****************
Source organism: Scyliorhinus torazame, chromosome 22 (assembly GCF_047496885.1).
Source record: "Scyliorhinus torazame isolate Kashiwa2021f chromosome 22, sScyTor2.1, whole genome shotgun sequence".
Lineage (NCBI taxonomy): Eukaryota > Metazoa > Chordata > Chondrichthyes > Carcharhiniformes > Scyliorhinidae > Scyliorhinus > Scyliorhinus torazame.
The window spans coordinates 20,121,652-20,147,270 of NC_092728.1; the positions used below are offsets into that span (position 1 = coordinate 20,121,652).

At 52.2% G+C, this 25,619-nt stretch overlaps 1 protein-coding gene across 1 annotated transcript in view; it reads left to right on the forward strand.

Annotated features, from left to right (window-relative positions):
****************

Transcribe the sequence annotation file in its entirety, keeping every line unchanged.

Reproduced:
Source organism: Scyliorhinus torazame, chromosome 22 (assembly GCF_047496885.1).
Source record: "Scyliorhinus torazame isolate Kashiwa2021f chromosome 22, sScyTor2.1, whole genome shotgun sequence".
Lineage (NCBI taxonomy): Eukaryota > Metazoa > Chordata > Chondrichthyes > Carcharhiniformes > Scyliorhinidae > Scyliorhinus > Scyliorhinus torazame.
The window spans coordinates 20,121,652-20,147,270 of NC_092728.1; the positions used below are offsets into that span (position 1 = coordinate 20,121,652).

At 52.2% G+C, this 25,619-nt stretch overlaps 1 protein-coding gene across 1 annotated transcript in view; it reads left to right on the forward strand.

Annotated features, from left to right (window-relative positions):